Cannabis slang: why is marijuana called “pot”?
There are more than 1,200 nicknames for cannabis, some more familiar than others. Ganga, weed, reefer and bud are some of the most-used and familiar, while alfalfa, Green Goddess and muggle —a 1920’s term for a pot smoker and not a non-magical person — are less well-known.
According to slang scholar Jonathon Green, drugs like cannabis are slang’s “best sellers” because slang consists of words and phrases, think codewords or inside jokes, intended to stand in for an actual thing or topic considered too taboo for conversations in polite society.
Of course, one of cannabis’ best-known nicknames is pot, but of all of the dozens and dozens of nicknames, the word “pot” standing in for cannabis seems a bit odd. Marijuana doesn’t remotely resemble the shape of a cooking pot, nor is it the color of one. So where did this odd-ish term come from?
Origins and history of cannabis slang terms
Green keeps an online database that lists slang grouped by what inspired the term, like “history,” “meaning” or “usage.” For example, the common cannabis nickname, “bud,” is grouped with other plant-derived marijuana nicknames like green, grass and herb. More slang names like chronic and dank are grouped under the “quality” category.
The word “marijuana” is itself a slang term categorized under “language.” However, despite its common use, advocates and others in the cannabis industry are working to familiarize consumers with the term cannabis instead of marijuana (which is the Spanish word for the plant) because of its racist history and affiliation with illicit markets.
The etymological argument on the slang term “pot” is far from settled, but one hypothesis of the nickname’s origin reaches back to the Mexican Revolution (1910—1924). The theory goes that Mexican immigrants in the crosshairs of revolution fled their country to make lives in the U.S., many of whom brought cannabis with them.
With that in mind, the term pot, which like marijuana is categorized “because of language,” may derive from the Spanish word potiguaya, meaning marijuana leaves.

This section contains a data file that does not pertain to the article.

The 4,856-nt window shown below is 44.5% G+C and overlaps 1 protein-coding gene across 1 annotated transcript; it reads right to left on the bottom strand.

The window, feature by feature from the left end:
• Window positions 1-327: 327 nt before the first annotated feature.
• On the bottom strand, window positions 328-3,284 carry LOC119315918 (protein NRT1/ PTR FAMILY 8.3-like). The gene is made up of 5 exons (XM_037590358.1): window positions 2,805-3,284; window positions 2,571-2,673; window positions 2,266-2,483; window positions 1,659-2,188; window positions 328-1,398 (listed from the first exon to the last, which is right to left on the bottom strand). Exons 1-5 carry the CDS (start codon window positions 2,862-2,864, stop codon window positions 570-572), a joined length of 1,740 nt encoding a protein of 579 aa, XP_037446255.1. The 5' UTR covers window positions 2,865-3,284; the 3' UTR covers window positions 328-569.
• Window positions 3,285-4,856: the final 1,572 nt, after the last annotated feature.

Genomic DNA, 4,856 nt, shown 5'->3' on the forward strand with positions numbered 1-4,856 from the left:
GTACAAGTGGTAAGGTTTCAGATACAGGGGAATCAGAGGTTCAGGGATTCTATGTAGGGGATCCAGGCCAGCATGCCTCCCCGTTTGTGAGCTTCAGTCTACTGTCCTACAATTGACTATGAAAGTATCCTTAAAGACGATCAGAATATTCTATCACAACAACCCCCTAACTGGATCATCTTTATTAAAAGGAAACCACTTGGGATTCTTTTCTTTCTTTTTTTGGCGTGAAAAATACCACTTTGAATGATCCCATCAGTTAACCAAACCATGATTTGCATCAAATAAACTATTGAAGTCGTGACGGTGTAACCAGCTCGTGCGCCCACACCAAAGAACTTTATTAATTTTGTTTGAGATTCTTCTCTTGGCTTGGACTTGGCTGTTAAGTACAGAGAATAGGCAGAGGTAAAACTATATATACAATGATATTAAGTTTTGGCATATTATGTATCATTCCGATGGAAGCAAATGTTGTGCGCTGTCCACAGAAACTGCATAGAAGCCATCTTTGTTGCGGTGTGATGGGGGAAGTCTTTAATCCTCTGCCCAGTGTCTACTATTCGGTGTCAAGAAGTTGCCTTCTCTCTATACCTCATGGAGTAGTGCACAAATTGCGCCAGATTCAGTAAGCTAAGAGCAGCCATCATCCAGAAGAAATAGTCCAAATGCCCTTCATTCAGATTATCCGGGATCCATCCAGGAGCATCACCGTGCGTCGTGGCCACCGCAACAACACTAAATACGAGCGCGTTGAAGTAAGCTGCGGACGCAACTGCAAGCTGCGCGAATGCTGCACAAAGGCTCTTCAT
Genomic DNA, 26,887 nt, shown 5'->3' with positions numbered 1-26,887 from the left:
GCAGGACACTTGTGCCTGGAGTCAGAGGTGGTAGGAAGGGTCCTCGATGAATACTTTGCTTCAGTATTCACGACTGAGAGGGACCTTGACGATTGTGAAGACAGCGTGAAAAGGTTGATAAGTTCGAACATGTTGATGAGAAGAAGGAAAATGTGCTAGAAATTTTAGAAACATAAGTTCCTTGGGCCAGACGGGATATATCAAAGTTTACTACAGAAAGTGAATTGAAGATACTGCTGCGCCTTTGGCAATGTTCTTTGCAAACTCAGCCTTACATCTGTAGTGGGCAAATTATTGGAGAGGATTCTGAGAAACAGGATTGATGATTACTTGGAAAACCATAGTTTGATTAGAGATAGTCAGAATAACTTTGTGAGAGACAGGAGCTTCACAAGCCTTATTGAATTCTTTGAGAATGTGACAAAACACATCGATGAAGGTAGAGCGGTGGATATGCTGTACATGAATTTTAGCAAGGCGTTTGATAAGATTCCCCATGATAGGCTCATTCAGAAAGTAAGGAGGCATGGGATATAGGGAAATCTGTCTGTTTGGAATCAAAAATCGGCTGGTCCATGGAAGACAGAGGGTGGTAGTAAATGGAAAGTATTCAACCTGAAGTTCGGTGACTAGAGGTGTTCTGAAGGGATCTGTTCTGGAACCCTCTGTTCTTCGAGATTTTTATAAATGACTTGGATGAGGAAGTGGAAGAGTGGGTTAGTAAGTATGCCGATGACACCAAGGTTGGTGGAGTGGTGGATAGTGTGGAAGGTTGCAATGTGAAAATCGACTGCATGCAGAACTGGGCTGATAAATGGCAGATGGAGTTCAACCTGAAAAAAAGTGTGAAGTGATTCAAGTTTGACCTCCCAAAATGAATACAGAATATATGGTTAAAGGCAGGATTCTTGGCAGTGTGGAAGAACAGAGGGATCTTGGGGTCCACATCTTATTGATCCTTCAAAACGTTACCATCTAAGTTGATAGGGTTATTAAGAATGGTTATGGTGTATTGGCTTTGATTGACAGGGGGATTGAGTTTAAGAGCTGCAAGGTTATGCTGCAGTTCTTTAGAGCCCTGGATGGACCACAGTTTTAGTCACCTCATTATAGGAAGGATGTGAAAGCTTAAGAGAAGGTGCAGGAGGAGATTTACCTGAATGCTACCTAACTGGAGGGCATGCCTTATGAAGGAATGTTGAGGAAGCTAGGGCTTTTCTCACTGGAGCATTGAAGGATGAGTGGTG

From literature to pop culture
How the term “pot” came into general usage is not very clear, but a prevailing speculation is that the term was popularized by author Chester Himes, who wrote in the short story “The Way We Live Now,” in 1938, “She made him smoke pot and when he got jagged [high]. she put him on the street.”
But these are all just theories, and no one really knows with certainty how “pot” came to be. However, Green told Time Magazine that with any slang, as soon as “adults or authorities become wise to what a term means, then it’s time for a new one.” So, eventually, maybe the term will eventually go to pot.
Featured image by Gina Coleman/Weedmaps
One of cannabis' best-known nicknames is pot, but of all of the dozens and dozens of nicknames, the word “pot” standing in for cannabis seems a bit odd.
Why Do We Call Marijuana Pot?
The unofficial history of the term “pot.”
by Macey W. – August 12, 2019
Most drugs come with a slew of slang terms referring to them, and cannabis is no exception. Back in the day, before Americans were using the plant recreationally, it was just known as cannabis and used in medical applications. Today, we’ve got dozens of ways to refer to the plant, and “pot” is one of the more common choices.
Not for cooking
Although you can certainly use a pot to whip up a stellar cannabutter, there is no connection between the kitchen tool and the drug.
It seems the most agreed-upon explanation of where the term “pot” came from is from the Spanish term “potacian de guaya” or “potiguaya,” referring to an alcoholic concoction of wine or brandy steeped with marijuana leaves. The term means “drink of grief.”